“Wow,” I say to a little boy in my class. “Now that is an interesting picture you made. I’m so curious about it.”
He is holding up a paper with orange, black, yellow, and green scribbles. The little boy, “D”, looks at me with his giant blue eyes and says, “It’s a very dark forest and there is a scary animal that lives in there.” Looking sincerely frightened, he points to the middle of the paper. “Right there. See it?”
I look at his scribbles, nod, and probe for more information. “The scary animal has big teeth and there is a little boy who lives in the forest. He’s right there,” D points to a small dot on his drawing. “And the scary animal tries to eat him so the police have to come and put him in jail!”
D looks at me and I can tell he is watching to see my reaction. He is wondering if I believe this story. And, in turn, he is wondering if he believes it himself!
I match his wide-eyed expression and say, “That is a very scary forest! Good thing the police came to get that animal and save the boy!”
He pauses for a second, a little surprised by my reaction, and then smiles and continues on with his story, elaborating as he goes. It becomes more and more ludicrously full of gory details and drama of the boy getting chased, and ultimately the boy becoming brave, turning around to face the big-toothed, scary animal, until all is well again in the forest.
As D tells his horror story, holding up his drawing of scribbles for visual effect, the class is mesmerized. Their gazes alternate between him and his enthusiastic storytelling, and me.
“This is not a true story,” another boy in the class says flatly. The kids look at me, mostly knowing that of course he is right, but wanting a grown up’s reassurance.
I just smile.
The 5 year old imagination is truly a fascinating thing. The fine line between reality and fiction remains a constant tension for kids this age. It is a time of fearlessness and fearfulness all wrapped up in one little, bursting-with-energy-and-exuberance person.
Story telling is an effective and flexible way for kids to express their biggest fears and decide on an outcome that feels right to them. It is a safe and fun way for kids to take something scary and mold it into something manageable.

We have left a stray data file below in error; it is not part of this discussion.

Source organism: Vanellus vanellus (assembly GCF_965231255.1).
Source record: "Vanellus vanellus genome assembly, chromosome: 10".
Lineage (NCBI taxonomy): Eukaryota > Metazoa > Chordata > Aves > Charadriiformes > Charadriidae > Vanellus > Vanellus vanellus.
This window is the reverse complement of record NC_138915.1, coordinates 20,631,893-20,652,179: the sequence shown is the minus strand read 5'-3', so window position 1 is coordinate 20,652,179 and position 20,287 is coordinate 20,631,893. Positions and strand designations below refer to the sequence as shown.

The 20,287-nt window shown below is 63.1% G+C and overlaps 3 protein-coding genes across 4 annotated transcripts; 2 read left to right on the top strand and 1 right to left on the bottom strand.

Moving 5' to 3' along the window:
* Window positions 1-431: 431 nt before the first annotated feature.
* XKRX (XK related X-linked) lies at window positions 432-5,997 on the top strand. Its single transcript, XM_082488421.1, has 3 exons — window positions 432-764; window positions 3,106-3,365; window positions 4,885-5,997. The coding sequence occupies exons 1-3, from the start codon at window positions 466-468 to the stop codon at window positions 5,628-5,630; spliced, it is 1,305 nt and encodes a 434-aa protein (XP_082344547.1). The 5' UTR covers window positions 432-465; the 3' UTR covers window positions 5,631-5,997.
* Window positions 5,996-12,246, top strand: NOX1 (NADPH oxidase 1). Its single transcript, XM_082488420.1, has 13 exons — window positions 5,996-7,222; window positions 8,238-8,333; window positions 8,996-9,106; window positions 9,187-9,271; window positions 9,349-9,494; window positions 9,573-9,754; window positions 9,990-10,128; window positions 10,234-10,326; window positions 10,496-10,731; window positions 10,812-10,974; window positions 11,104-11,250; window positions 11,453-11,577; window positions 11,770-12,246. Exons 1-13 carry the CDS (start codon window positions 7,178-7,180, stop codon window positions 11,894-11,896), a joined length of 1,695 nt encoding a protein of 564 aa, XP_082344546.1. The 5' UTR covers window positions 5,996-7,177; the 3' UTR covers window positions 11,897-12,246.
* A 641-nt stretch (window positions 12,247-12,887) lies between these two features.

On paper and in their imagination, they can take control of that scary animal (or whatever) and smash it down to size! They can make themselves all-powerful and brave in their stories. Subsequently, they gain mastery of their fear. Not to mention the myriad opportunities for literacy skills, sequencing, and narrative development.
A little girl in my class recently told her own story about a “naughty princess” who basically ransacked her mother’s castle by knocking over furniture and breaking things. The naughty princess’ mother was quite upset, as one could imagine. But then the naughty princess decided she would only be naughty for one more day and then she turned into a good princess.
When the little girl finished telling me her story, accompanied by an elaborate 3d picture of a castle, she smiled contentedly.
In her story, which she read to me with gravity, she was able to let herself be “bad” and then get redeemed in the end, no questions asked. It was a wonderful exercise for this little girl to “try out” being bad in a way that was inconsequential. It’s like this story helped her get it out of her system, and more importantly, let her be “bad” just temporarily. She didn’t have to carry that “badness” around too long.
Our storytelling project, which came about organically as I happen to have a class full of master storytellers this year, will be an ongoing initiative this year in my classroom. I look forward to the tales of scary monsters and mischievous little girls and all sorts of other adventures from the mind of the 5 year old.